Weather Blog

How can forecasts vary among different sources?

How can forecasts vary among different sources?
With the crazy weather this week between thunderstorms to kick off the week and chances of lowland snow in the latter half of the week, one person asked how come forecasts from different vary when "we're all looking at the same charts?" The best way to think about it is if you're standing in an art gallery, and there are 5 people looking at a painting of abstract art, and if you were to ask each one what they though the painting was representative of, you might get five different answers. Meanwhile, other sites just spit out raw computer forecast model data without human interaction.

There are a host of different forecast models that are put out by various institutions. The National Weather Service puts out a few different computer forecast models -- Some are more designed for short-term forecasts, some are designed for more long-term forecasts. The Canadian government has their own models, as does the United Kingdom and European Union.

To top that off, the University of Washington runs their own models now (called the "MM5") that both run on a much higher resolution and provide short term (and up to 7-day) forecasts for the Pacific Northwest.

All of the models are available to everyone in the world (except the Europeans hold a lot of their model outputs close to the vest and don't provide it for free). Each model takes a slightly different tact in trying to compute the atmosphere and say what's going to happen next.

Now, most of the time, the models are in general agreement, with just a few different tweaks here and there.

Think of it as asking four people how to get from West Seattle to a restaurant in Auburn. They might have minor differences in what streets they take to get there, but they'll usually at least get you to the restaurant, and then it's up to you to rely on experience and expertise as to which is the shortest route, based on traffic, etc.

With the models, you learn over time which ones perform better in different situations.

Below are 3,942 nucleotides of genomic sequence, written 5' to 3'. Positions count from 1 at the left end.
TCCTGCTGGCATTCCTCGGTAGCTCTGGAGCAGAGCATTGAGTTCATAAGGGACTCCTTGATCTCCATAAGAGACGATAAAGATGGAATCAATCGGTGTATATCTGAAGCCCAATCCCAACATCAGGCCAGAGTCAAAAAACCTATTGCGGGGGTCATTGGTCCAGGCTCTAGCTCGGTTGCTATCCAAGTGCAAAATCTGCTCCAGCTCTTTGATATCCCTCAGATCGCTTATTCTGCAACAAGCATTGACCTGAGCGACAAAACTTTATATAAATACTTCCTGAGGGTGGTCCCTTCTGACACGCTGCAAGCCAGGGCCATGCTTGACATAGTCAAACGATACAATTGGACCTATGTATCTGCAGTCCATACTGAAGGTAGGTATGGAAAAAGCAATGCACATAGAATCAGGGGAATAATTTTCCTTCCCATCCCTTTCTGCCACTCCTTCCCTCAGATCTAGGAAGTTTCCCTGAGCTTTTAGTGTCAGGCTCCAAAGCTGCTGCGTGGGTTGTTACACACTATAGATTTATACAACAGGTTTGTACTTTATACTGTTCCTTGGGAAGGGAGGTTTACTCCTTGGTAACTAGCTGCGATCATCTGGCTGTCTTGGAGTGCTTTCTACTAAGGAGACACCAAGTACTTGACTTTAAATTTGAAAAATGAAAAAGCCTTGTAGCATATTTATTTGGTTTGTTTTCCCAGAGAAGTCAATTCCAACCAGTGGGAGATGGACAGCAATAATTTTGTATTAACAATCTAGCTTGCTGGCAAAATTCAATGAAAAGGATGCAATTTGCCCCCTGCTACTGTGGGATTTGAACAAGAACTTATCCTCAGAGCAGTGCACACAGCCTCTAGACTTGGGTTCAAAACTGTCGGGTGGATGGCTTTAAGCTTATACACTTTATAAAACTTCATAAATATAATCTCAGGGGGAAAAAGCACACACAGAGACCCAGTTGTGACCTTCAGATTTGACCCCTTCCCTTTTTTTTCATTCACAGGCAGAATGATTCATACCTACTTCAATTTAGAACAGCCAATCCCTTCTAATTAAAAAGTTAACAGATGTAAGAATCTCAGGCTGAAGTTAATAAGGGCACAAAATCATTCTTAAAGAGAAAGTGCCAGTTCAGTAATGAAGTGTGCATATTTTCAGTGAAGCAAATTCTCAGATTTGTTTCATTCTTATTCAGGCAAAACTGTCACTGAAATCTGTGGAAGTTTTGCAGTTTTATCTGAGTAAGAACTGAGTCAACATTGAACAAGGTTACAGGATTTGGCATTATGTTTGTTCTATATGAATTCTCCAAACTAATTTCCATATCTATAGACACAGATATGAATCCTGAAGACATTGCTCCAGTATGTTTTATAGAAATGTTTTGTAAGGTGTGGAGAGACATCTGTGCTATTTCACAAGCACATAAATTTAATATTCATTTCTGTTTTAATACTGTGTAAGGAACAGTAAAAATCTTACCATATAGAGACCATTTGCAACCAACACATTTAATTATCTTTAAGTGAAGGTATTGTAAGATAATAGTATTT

There are some days, and some weather patterns when it can become a meteorological nightmare. That's because none of the models are on the same page -- it's utter chaos.

It'd be like you want to go to Auburn, but one person gives you directions to Tacoma, the other to Arlington, the third to Bremerton, etc.

In that case, now you have my first example. Everyone in the weather community looking at a piece of abstract art and trying to figure out a forecast amid the model chaos. Some may be taking model A, some may be going for B, etc. Some may be going on just looking at a satellite photo and throwing the models out of the equation completely.

And to mix things up, sometimes the models can vary wildly from model run to model run.

You may notice differences especially during snow forecasts. Snow is the most difficult weather to forecast around here, since the area waters tend to fight the cooling needed to snow, but also has the highest demand for accuracy since it arguably has the most impact on the region.

During rain events, the difference between .05" of rain and .15" of rain is no big deal. But with snow, that could be the difference between a dusting and 4", and everyone wants to know if it will happen at their house, and how much, and if not, why not, and why did you miss it, and how come Everett got 6" and we got rain here in Federal Way?

And thus since minor differences can lead to a great difference in impact, snow forecasts tend to have the most variety as each weather forecaster tries to nail the minute details as best they can.